Intelsat OneWeb Graphic
Intelsat, following a conditional $1.7 billion investment from Japanese conglomerate Softbank, has reached a merger agreement to combine with OneWeb. Credit: Intelsat

Intelsat is extending a deadline for a debt exchange in order to keep alive a planned merger with OneWeb.

Sources said Thursday that the company planned to extend the deadline for bondholders to exchange current bonds with new ones until mid-May.

The debt exchange was due to expire late Thursday, but Intelsat confirmed early Friday that it has extended the deadline to May 10.

The company required at least 85 percent of current bondholders to participate in the exchange, which is tied to the company’s planned merger with OneWeb, but some observers speculate existing bondholders may be holding out for a better deal. [Reuters / Intelsat]

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Arianespace announced a launch contract Thursday with an Intelsat-Sky Perfect JSAT joint venture. Intelsat said it will launch the Horizons 3e satellite for Horizons, the joint venture of Intelsat and Sky Perfect JSAT, on an Ariane 5 in late 2018. The Boeing-built 6,500-kilogram satellite will provide high-throughput communications as part of Intelsat’s EpicNG network. [Arianespace]

A Soyuz carrying two new International Space Station crew members arrived at the station Thursday morning. The Soyuz MS-04 spacecraft docked with the station at 9:18 a.m. Eastern, six hours after its launch from the Baikonur Cosmodrome in Kazakhstan. The Soyuz brought to the station NASA astronaut Jack Fischer and Roscosmos cosmonaut Fyodor Yurchikhin, bringing the station’s crew up to five. [AP]

President Trump signed into law this week a weather bill that formally authorizes commercial satellite weather data efforts. The Weather Research and Forecasting Innovation Act instructs NOAA to proceed with pilot programs to purchase data from commercial satellites to determine if such data can support weather forecasting. NOAA already started on that effort last year using money in a fiscal year 2016 spending bill, awarding pilot contracts to two companies to provide GPS radio occultation data. The act also directs NOAA to carry out a study of future weather satellite needs. [SpaceNews]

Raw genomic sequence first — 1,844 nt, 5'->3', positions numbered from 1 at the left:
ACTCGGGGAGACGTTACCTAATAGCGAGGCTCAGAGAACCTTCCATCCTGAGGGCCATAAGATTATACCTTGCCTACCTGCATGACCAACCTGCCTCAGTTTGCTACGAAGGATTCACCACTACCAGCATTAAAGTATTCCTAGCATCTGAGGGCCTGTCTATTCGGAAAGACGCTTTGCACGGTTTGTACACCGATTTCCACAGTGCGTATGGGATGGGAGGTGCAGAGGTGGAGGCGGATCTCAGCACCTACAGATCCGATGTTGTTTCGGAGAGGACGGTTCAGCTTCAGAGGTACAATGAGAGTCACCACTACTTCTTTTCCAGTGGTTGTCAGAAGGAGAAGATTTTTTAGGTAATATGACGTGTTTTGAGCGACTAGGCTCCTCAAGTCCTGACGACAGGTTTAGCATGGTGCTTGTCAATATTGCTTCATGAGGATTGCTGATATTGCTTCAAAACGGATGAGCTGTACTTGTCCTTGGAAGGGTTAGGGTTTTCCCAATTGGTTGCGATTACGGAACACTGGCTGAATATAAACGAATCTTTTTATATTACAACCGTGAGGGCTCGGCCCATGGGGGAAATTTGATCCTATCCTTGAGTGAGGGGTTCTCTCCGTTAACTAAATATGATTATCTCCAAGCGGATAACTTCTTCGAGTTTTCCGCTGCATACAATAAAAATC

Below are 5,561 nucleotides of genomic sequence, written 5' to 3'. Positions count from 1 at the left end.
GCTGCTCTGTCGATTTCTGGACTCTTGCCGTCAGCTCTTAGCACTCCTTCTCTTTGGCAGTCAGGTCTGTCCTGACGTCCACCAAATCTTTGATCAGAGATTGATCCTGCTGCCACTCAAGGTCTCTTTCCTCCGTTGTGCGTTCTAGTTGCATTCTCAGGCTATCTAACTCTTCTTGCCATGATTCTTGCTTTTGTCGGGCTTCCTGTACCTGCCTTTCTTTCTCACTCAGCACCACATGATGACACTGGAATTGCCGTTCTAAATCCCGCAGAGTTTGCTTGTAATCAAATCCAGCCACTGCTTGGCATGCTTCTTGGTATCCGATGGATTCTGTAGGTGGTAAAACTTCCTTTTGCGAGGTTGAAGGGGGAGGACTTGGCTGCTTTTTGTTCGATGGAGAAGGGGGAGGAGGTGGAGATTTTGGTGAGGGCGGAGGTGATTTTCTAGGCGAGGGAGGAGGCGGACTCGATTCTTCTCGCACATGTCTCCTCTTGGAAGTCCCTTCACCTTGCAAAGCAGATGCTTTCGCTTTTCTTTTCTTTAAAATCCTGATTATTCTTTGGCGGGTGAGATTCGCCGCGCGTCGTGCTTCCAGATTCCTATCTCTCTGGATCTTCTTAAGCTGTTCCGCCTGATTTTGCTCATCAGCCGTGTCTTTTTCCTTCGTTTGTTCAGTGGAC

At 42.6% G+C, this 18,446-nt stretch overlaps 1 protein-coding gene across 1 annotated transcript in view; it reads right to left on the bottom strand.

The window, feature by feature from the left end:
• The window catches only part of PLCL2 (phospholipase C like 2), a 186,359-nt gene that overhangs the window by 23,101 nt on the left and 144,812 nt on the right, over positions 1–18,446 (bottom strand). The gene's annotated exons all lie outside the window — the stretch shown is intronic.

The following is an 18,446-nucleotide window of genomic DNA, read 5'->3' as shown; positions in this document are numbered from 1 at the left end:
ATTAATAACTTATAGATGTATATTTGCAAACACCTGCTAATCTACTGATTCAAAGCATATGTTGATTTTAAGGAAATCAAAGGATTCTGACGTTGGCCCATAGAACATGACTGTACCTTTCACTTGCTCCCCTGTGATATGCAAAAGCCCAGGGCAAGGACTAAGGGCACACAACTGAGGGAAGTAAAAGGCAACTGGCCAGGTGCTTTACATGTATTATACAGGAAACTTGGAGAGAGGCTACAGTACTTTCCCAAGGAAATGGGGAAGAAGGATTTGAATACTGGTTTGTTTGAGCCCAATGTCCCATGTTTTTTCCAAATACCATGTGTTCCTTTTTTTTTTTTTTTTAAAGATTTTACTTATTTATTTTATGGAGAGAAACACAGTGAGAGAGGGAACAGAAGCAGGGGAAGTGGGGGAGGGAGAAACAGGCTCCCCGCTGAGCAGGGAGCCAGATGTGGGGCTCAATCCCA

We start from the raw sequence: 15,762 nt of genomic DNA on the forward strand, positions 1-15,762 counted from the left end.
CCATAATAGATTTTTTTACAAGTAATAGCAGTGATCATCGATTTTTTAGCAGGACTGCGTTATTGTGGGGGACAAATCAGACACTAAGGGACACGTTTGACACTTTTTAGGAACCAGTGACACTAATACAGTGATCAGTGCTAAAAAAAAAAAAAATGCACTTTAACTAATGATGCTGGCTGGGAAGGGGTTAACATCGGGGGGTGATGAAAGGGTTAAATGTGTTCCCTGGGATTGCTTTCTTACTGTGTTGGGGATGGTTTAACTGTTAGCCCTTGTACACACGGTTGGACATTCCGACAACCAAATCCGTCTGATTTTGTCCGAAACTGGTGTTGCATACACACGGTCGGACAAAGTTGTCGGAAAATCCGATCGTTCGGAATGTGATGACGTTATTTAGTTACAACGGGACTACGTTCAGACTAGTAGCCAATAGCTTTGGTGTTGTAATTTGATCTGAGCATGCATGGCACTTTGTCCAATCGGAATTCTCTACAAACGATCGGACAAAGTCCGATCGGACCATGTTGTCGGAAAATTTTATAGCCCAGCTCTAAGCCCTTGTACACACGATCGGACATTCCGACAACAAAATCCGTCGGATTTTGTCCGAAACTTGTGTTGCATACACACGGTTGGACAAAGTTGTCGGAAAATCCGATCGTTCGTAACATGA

The Senate will hold a hearing next week on “expanding American free enterprise in space.” The hearing next Wednesday, by the space subcommittee of the Senate Commerce Committee, will include as witnesses the heads of Bigelow Aerospace, Blue Origin, Made In Space and Virgin Galactic. The hearing is intended in part to examine “potential regulatory barriers” that could be addressed in future bills. [Senate Commerce Committee]

India is starting the planning for the country’s first mission to Venus. The Indian space agency ISRO has issued an announcement of opportunity for a proposed Venus orbiter mission, seeking proposals for studies to carry out on the mission. An ISRO official cautioned that the orbiter mission still needs formal approval and may not launch before 2020. [The Hindu]

In an asteroid impact, worry about winds and shock waves, not the impact itself. A new study modeling the various effects created by an asteroid impact found that most deaths are created by the wind and shock waves from the impact, followed by the heat of a blast. Impacts that take place on land are about 10 times deadlier than those at sea, despite the latter’s ability to generate tsunamis. []

The “Time 100” list of the most influential people honors both a trio of exoplanet hunters and a space entrepreneur. The list, released by the magazine Thursday, included Natalie Batalha, Guillem Anglada-Escudé and Michaël Gillon for their work discovering exoplanets, including some potentially habitable worlds around other stars. It also recognized Jeff Bezos in an essay penned by Buzz Aldrin, who said Bezos’ “zeal for helping humanity return to the moon, settle Mars and reach destinations beyond that is the most thrilling.” [Time]

SpaceX might be the next stop for a tunneling machine in Los Angeles. The machine, named Harriet, has been working for the last year on tunnels for a new section of the city’s light rail system. SpaceX founder Elon Musk has shown an interest in tunneling technology in recent months, and SpaceX submitted plans to city officials in Hawthorne earlier this month to build a pedestrian tunnel under a busy street linking the company’s headquarters with a parking garage. [Daily Breeze]

Jeff Foust writes about space policy, commercial space, and related topics for SpaceNews. He earned a Ph.D. in planetary sciences from the Massachusetts Institute of Technology and a bachelor’s degree with honors in geophysics and planetary science...